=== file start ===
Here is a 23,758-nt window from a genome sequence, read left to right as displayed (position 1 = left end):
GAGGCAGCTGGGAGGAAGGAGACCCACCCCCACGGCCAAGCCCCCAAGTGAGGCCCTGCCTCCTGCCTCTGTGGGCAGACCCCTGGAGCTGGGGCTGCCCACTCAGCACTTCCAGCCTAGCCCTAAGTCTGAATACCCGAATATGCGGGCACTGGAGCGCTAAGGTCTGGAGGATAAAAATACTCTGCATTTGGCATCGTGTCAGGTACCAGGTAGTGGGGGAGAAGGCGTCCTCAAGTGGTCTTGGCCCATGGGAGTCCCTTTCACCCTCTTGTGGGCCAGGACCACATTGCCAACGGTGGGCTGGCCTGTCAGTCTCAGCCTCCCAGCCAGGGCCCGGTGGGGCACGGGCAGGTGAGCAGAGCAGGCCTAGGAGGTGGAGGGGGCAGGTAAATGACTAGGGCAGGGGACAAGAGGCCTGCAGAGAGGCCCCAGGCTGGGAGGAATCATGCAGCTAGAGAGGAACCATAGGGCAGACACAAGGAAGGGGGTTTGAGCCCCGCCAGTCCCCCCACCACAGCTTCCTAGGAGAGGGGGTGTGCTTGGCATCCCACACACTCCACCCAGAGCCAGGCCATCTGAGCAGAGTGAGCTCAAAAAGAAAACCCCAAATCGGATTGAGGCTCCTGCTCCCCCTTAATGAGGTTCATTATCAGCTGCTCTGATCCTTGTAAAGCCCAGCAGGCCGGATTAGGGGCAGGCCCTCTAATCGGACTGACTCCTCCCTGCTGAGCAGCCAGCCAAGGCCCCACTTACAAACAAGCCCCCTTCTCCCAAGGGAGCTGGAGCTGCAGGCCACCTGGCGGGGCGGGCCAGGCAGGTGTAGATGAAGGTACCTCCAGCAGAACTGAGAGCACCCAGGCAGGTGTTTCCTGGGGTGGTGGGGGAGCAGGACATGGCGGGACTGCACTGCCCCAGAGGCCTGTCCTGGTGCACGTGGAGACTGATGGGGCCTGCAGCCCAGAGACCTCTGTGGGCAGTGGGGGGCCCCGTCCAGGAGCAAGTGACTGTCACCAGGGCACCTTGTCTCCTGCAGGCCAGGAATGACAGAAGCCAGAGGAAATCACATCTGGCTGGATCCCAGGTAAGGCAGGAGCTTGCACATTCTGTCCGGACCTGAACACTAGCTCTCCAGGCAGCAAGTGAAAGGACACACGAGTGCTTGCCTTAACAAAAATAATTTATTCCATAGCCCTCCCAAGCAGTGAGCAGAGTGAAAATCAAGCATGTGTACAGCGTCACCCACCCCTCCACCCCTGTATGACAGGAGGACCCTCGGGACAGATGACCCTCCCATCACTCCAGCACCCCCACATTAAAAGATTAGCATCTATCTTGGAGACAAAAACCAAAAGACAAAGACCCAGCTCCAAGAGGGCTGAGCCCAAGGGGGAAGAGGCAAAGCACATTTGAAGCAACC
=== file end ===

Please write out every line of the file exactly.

Here is a 23,758-nt window from a genome sequence, read left to right as displayed (position 1 = left end):
GAGGCAGCTGGGAGGAAGGAGACCCACCCCCACGGCCAAGCCCCCAAGTGAGGCCCTGCCTCCTGCCTCTGTGGGCAGACCCCTGGAGCTGGGGCTGCCCACTCAGCACTTCCAGCCTAGCCCTAAGTCTGAATACCCGAATATGCGGGCACTGGAGCGCTAAGGTCTGGAGGATAAAAATACTCTGCATTTGGCATCGTGTCAGGTACCAGGTAGTGGGGGAGAAGGCGTCCTCAAGTGGTCTTGGCCCATGGGAGTCCCTTTCACCCTCTTGTGGGCCAGGACCACATTGCCAACGGTGGGCTGGCCTGTCAGTCTCAGCCTCCCAGCCAGGGCCCGGTGGGGCACGGGCAGGTGAGCAGAGCAGGCCTAGGAGGTGGAGGGGGCAGGTAAATGACTAGGGCAGGGGACAAGAGGCCTGCAGAGAGGCCCCAGGCTGGGAGGAATCATGCAGCTAGAGAGGAACCATAGGGCAGACACAAGGAAGGGGGTTTGAGCCCCGCCAGTCCCCCCACCACAGCTTCCTAGGAGAGGGGGTGTGCTTGGCATCCCACACACTCCACCCAGAGCCAGGCCATCTGAGCAGAGTGAGCTCAAAAAGAAAACCCCAAATCGGATTGAGGCTCCTGCTCCCCCTTAATGAGGTTCATTATCAGCTGCTCTGATCCTTGTAAAGCCCAGCAGGCCGGATTAGGGGCAGGCCCTCTAATCGGACTGACTCCTCCCTGCTGAGCAGCCAGCCAAGGCCCCACTTACAAACAAGCCCCCTTCTCCCAAGGGAGCTGGAGCTGCAGGCCACCTGGCGGGGCGGGCCAGGCAGGTGTAGATGAAGGTACCTCCAGCAGAACTGAGAGCACCCAGGCAGGTGTTTCCTGGGGTGGTGGGGGAGCAGGACATGGCGGGACTGCACTGCCCCAGAGGCCTGTCCTGGTGCACGTGGAGACTGATGGGGCCTGCAGCCCAGAGACCTCTGTGGGCAGTGGGGGGCCCCGTCCAGGAGCAAGTGACTGTCACCAGGGCACCTTGTCTCCTGCAGGCCAGGAATGACAGAAGCCAGAGGAAATCACATCTGGCTGGATCCCAGGTAAGGCAGGAGCTTGCACATTCTGTCCGGACCTGAACACTAGCTCTCCAGGCAGCAAGTGAAAGGACACACGAGTGCTTGCCTTAACAAAAATAATTTATTCCATAGCCCTCCCAAGCAGTGAGCAGAGTGAAAATCAAGCATGTGTACAGCGTCACCCACCCCTCCACCCCTGTATGACAGGAGGACCCTCGGGACAGATGACCCTCCCATCACTCCAGCACCCCCACATTAAAAGATTAGCATCTATCTTGGAGACAAAAACCAAAAGACAAAGACCCAGCTCCAAGAGGGCTGAGCCCAAGGGGGAAGAGGCAAAGCACATTTGAAGCAACC